Speed Kills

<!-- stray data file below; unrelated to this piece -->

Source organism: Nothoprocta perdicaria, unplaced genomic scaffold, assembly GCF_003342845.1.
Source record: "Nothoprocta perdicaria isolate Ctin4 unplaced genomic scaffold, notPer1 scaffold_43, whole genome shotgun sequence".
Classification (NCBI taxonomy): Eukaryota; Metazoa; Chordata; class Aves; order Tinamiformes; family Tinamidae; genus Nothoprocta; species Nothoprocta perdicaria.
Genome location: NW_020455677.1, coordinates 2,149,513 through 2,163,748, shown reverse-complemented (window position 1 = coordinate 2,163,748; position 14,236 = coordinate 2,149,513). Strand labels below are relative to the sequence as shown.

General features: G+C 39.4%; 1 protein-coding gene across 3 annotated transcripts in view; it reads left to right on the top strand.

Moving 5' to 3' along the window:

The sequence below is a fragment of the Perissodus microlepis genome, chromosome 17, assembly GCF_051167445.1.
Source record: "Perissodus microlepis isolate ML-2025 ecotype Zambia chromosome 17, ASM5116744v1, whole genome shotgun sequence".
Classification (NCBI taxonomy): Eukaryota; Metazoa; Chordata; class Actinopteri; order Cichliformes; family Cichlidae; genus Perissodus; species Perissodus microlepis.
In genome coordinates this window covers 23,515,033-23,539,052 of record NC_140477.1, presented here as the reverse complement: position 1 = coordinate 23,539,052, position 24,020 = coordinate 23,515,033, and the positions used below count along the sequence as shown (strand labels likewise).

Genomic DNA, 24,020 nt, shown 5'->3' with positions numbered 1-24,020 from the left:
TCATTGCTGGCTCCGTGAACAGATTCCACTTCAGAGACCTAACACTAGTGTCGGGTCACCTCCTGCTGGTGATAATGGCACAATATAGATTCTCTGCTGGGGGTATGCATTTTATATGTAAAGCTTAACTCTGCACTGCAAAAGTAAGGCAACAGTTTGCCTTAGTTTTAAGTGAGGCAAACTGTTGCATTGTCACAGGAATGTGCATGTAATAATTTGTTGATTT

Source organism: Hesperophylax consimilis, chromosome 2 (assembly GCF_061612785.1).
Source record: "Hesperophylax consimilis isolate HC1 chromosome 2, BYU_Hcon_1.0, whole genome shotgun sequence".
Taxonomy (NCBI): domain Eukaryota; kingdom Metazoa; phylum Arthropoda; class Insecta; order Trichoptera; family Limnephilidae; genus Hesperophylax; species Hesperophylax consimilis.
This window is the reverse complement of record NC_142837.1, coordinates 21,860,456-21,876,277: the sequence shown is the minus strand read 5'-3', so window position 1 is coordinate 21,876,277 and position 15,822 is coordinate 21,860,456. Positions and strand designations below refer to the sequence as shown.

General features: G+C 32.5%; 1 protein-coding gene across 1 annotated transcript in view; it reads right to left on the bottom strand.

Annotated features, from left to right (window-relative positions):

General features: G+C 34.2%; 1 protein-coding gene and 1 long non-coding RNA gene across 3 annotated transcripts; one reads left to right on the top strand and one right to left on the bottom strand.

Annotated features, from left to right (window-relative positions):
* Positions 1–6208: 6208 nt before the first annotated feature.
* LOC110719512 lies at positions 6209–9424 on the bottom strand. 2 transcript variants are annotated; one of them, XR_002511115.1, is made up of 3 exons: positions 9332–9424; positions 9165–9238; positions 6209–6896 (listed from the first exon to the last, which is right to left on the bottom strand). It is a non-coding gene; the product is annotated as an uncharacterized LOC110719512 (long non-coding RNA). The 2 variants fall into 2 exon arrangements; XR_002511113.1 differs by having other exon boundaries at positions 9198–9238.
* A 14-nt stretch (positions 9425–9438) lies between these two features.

London-based sound artist Louie Rice has been ruining my life for some time now with releases from his labels Wasted Capital Since 2013 and Hideous Replica, home to ultra-minimal reductive electronic music that refuses to explain itself. That mode continues with 33/45, a seven-incher released by Organized Music From Thessaloniki, which makes plain its intent to alienate the listener with its severe sleeve – strange futuristic grid imagery on the cover, and stark black typography on the back. Indeed the press release is proud of the cryptical and opaque stance presented thusly, describing “two tracks marked only by their playing speed and no additional info at hand”. As with all minimal art, I suppose, the intent is limit the options faced by the audience, to encourage (some would say force) our total concentration on the message at hand. This particular outing contains many fragments of broken noise, which resemble snapped pieces of scrap metal being popped open in your face, recordings of which have been scrambled and rendered into nonsense by very drastic editing. On the first side, these noises are suspended in a near-vacuum, with only an insistent cyber-pulse to remind us that we’re still alive and not trapped in some conceptual science-fiction Hell. The B-side, which plays at 45, frames the noises in a setting which I expect we could read as Louie Rice’s idea of “disco” music. It’s often tempting to think that the contemporary generation of experimenters are influenced by Techno music as much as by the 20th-century schools of musique concrète and electro-acoustic, and indeed this is a theme that has been carried on in much of the discourse surrounding Mego, glitch, the Cologne school, Raster-Noton, and many others since the late 1990s. To his credit, Rice (and his compadres Alves and Asnan) seems to be developing his own uniquely “evil” and alien take on the genre, seething with implied threat and hostile gestures. From 5th December 2016.